A Trusted Execution Environment (TEE) is a secure area within a computer system or mobile device that ensures the confidentiality and integrity of data and processes that are executed inside it. The TEE is isolated and protected from the main operating system and other software applications, which prevents them from accessing or interfering with the data and processes within the TEE. The TEE is typically used for security-sensitive operations, such as secure storage of cryptographic keys, biometric authentication, and secure mobile payments. The TEE provides a high level of assurance that sensitive data and processes remain secure and tamper-proof, even if the main operating system or other software components are compromised.
How a Trusted Execution Environment Works
Trusted Execution Environments are established at the hardware level, which means that they are partitioned and isolated, complete with busses, peripherals, interrupts, memory regions, etc. TEEs run their instance of an operating system known as Trusted OS, and the apps allowed to run in this isolated environment are referred to as Trusted Applications (TA). Untrusted apps run on an open part of the larger operating system referred to as the Rich Execution Environment (REE).
A trusted application has access to the full performance of the device despite operating in an isolated environment, and it is protected from all other applications. Data is usually encrypted in storage and transit and is only decrypted when it’s in the TEE for processing. The CPU blocks access to the TEE by all untrusted apps, regardless of the privileges of the entities requesting access.
To enhance security, two trusted applications running in the TEE also do not have access to each other’s data as they are separated through software and cryptographic functions.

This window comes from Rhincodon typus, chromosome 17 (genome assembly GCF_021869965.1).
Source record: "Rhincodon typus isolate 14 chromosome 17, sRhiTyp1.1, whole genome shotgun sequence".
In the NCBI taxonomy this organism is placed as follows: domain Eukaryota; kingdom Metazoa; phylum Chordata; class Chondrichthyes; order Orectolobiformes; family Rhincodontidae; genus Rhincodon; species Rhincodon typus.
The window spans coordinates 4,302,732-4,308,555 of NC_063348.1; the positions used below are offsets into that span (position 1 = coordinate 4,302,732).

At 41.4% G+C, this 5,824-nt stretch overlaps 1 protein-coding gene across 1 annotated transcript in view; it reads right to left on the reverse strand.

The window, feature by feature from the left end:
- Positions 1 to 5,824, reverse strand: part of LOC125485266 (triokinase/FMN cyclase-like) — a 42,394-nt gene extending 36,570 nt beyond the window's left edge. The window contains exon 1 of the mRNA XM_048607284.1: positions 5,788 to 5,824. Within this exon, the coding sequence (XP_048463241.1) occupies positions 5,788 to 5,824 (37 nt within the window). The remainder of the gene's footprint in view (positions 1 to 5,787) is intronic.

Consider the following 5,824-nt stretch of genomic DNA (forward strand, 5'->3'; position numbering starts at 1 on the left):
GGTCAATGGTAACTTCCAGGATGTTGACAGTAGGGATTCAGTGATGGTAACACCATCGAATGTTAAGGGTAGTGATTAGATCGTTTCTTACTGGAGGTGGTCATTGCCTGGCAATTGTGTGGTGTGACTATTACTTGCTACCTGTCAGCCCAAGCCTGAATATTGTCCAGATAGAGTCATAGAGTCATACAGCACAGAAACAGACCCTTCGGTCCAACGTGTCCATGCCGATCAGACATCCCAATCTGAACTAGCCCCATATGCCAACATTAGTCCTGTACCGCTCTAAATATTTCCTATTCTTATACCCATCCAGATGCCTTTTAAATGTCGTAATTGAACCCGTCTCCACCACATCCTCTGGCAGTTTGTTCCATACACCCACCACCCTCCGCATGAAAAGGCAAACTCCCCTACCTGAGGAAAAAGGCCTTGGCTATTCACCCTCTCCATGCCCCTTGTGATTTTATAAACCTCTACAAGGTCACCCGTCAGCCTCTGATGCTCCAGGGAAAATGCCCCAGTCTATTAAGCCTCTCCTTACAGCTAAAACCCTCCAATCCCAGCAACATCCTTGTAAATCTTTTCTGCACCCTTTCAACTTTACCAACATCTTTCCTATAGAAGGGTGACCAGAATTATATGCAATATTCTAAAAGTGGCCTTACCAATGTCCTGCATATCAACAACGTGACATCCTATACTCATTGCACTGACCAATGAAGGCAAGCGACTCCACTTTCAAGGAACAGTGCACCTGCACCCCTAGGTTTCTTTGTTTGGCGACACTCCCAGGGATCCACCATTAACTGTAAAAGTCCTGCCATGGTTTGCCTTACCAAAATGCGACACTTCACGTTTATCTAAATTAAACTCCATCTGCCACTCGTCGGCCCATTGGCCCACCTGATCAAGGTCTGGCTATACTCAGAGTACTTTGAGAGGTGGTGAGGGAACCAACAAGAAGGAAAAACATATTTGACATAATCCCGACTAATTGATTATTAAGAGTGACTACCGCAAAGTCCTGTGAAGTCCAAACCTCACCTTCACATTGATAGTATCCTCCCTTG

Benefits of Trusted Execution Environment
TEE offers several benefits that include:
- Data Integrity & Confidentiality: Your organization can use TEE to ensure data accuracy, consistency, and privacy as no third party will have access to the data when it’s unencrypted.
- Code Integrity: TEE helps implement code integrity policies as your code is authenticated every time before it’s loaded into memory.
- Secure Collaboration: When used in conjunction with other PETs such as federated learning (FL), multiparty computation (MPC) or fully homomorphic encryption (FHE), TEE allows organizations to securely collaborate without having to trust each other by providing a secure environment where code can be tested without being directly exported. This allows you to gain more value from your sensitive data.
- Simplified Compliance: TEE provides an easy way to achieve compliance as sensitive data is not exposed, hardware requirements that may be present are met, and the technology is pre-installed on devices such as smartphones and PCs.
TEE has several major limitations as compared to software-focused privacy technologies, particularly around the financial burden of acquiring and deploying the technology, retrofitting existing solutions to use TEEs and the challenges of vendor-lock-in. In short, TEEs are inherently a hardware solution, implying that they need to be purchased, physically delivered, installed and maintained, in addition to this, special software is needed to run on them. This is a much higher “conversion” burden than software-only privacy technologies. Also, once the TEEs are installed, they need to be maintained. There is little commonality between the various TEE vendors’ solutions, and this implies vendor lock-in. If a major vendor were to stop supporting a specific architecture or, if worse, a hardware design flaw were to be found in a specific vendor’s solution, then a completely new and expensive solution stack would need to be designed, installed and integrated at great cost to the users of the technologies.
In addition to the lifecycle costs, TEE technology is not foolproof as it has its own attack vectors both in the TEE Operating System and in the Trusted Apps (they still involve many lines of code). This has been proven through several lab tests, with Quarkslab successfully exploiting a vulnerability in Kinibi, a TrustZone-based TEE used on some Samsung devices, to obtain code execution in monitor mode.